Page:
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A couple of years back one of the more thoughtful of our career Foreign Ministry officials tried to put together a book on Sri Lanka’s international relations. This was an excellent idea in a context in which we do not reflect or conceptualize when dealing with other countries.

However it turned out that hardly any Foreign Ministry officials were willing or able to write for such a volume. Still, with much input from academics, the manuscript was finalized. But then the Minister decided that it needed to be rechecked, and handed it over to his underlings at the Kadirgamar Institute of International Relations and Strategic Studies, where it has lain forgotten since.

Recently I retrieved from my archives the two pieces I was asked to write, and am republishing them here –

 

Sri Lanka needs to be aware of both facts and principles in dealing with Post Conflict Reconstruction. The facts are simple, and we must recognize that the world at large is aware of them. First, we need aid and assistance for reconstruction. Second, that assistance will be more readily forthcoming if we make significant progress towards reconciliation. Third, reconciliation will be judged in terms not only of what government says, but also the responses of the Tamil community.

These three facts are I think readily recognized by government, and there is no essential difficulty about working in accordance with them. There is however a fourth fact that we need to bear in mind, which is that some elements in the international community believe that the attitude of the diaspora is the most significant element in assessing Tamil responses. This is potentially an upsetting factor, and we have to make sure we deal with it convincingly. Similar to this is a fifth factor, that assessments made in Colombo are often used by salient elements in the international community to judge what is happening with regard to reconciliation and the responses to this of the Tamil community at large. Again, this is a factor that government must take into account.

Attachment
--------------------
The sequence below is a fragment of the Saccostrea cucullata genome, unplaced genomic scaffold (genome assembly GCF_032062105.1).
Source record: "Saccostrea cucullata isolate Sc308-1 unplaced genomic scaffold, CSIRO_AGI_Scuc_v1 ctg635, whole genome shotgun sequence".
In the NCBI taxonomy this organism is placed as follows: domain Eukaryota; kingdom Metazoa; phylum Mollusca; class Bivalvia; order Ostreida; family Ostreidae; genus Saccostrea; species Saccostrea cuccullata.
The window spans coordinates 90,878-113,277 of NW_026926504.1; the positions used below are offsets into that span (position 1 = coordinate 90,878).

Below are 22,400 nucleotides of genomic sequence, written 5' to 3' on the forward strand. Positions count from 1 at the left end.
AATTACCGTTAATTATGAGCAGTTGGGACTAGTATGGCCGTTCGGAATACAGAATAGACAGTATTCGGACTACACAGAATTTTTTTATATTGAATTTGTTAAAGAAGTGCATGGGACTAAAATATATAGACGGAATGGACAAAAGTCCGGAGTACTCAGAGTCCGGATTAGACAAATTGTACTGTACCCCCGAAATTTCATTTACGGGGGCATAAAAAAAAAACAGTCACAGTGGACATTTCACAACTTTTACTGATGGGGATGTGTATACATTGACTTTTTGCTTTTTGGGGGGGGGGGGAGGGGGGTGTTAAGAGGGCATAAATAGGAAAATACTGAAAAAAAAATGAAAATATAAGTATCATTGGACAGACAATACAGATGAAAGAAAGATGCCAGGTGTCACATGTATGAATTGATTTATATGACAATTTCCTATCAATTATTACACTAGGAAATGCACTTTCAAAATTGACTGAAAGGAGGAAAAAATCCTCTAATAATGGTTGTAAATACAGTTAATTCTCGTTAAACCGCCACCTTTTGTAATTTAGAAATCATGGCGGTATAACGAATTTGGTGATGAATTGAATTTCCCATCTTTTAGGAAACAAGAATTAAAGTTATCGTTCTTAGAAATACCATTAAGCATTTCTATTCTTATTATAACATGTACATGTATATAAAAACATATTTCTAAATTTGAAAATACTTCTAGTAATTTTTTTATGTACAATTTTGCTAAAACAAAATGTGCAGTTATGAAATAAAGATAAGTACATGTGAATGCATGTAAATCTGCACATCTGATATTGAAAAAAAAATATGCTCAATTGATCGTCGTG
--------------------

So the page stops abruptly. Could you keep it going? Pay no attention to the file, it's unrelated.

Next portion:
In one sense this should not be too difficult. A similar situation obtained even with regard to the conflict. We needed assistance to deal with the threat of terror, and in obtaining this we had to make it quite clear that we looked to a military solution only for military matters, ie the secessionist military activities of the LTTE. The solution to the problems of the Tamil community had to be found through negotiation as well as sympathetic understanding. We were also able to show that the Tamil community in the affected areas was not indissolubly tied to the Tigers, inasmuch as once liberated they participated actively in elections in the East, and they took the opportunity in the North (as they had done in the East, in a military campaign that saw no civilian casualties except in a single incident which the LTTE precipitated) to escape from the LTTE as soon as we were able to provide such an opportunity. The simple fact that many of the younger cadres disobeyed orders about firing on civilians, and came over willingly, makes clear the positive response of the affected Tamils.

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1. Why was Sri Lanka unable to defeat the resolution brought against it at the UN Human Rights Council (HRC) last Thursday? Was it because India turned against Sri Lanka due to domestic compulsions or were there other factors at play?

The Indian decision to vote against us, and also to indicate early that this might happen, was crucial, but I think we were facing an uphill battle anyway, given the pressures the UN and the EU together were bringing on other countries. We could have done more earlier on to work with those countries on other issues, to strengthen relations.